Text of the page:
While the French were thus beset, their Indian allies fared still worse. The effect of Iroquois hostilities on all the Algonquin tribes of Canada, from the Saguenay to the Lake of the Nipissings, had become frightfully apparent. Famine and pestilence had aided the ravages of war, till these wretched bands seemed in the course of rapid extermination. Their spirit was broken. They became humble and docile in the hands of the missionaries, ceased their railings against the new doctrine, and leaned on the French as their only hope in this extremity of woe. Sometimes they would appear in troops at Sillery or Three Rivers, scared out of their forests by the sight of an Iroquois footprint; then some new terror would seize them, and drive them back to seek a hiding-place in the deepest thickets of the wilderness. Their best hunting-grounds were beset by the enemy. They starved for weeks together, subsisting on the bark of trees or the thongs of raw hide which formed the net-work of their snow-shoes. The mortality among them was prodigious. “Where, eight years ago,” writes Father Vimont, “one would see a hundred wigwams, one now sees scarcely five or six. A chief who once had eight hundred warriors has now but thirty or forty; and in place of fleets of three or four hundred canoes, we see less than a tenth of that number.”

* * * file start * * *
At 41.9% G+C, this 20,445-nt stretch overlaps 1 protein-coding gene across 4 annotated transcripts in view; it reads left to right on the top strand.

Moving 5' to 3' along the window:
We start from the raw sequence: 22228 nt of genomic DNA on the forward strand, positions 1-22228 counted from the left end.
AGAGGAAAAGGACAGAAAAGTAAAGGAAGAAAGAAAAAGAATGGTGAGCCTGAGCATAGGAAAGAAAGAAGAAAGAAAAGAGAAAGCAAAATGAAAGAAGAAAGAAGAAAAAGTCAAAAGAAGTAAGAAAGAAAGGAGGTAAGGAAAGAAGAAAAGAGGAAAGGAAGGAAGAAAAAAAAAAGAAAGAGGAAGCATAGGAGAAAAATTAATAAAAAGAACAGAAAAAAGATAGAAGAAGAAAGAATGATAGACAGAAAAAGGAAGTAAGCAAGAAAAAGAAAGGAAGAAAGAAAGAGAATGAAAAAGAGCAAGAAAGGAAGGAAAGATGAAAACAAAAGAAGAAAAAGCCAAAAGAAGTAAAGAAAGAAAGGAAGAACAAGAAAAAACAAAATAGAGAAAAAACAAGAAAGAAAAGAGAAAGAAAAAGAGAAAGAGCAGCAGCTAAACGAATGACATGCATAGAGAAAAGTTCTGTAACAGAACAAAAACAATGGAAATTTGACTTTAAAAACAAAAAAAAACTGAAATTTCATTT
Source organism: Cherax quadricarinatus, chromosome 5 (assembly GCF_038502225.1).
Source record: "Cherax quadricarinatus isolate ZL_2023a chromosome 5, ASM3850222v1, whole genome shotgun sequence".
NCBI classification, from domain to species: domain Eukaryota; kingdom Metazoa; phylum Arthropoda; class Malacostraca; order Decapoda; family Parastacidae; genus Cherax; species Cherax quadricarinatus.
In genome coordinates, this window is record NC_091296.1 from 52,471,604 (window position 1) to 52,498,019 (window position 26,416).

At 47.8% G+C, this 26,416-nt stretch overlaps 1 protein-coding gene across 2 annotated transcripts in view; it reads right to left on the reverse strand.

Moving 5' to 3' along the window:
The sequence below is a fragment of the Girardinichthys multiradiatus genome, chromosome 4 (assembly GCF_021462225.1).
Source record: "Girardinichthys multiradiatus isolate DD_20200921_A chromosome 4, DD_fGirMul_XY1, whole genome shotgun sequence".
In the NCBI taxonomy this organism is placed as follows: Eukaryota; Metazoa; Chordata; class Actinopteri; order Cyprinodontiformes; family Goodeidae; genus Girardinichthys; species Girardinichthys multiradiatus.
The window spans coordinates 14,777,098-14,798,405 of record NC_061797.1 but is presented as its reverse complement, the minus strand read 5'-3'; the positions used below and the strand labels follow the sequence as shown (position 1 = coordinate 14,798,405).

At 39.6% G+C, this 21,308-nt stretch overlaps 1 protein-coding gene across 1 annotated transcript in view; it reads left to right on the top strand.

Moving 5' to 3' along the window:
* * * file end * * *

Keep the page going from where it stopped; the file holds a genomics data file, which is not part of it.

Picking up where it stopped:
[Relation, 1644, 8.]
These Canadian tribes were undergoing that process of extermination, absorption, or expatriation, which, as there is reason to believe, had for many generations formed the gloomy and meaningless history of the greater part of this continent. Three or four hundred Dutch guns, in the hands of the conquerors, gave an unwonted quickness and decision to the work, but in no way changed its essential character. The horrible nature of this warfare can be known only through examples; and of these one or two will suffice.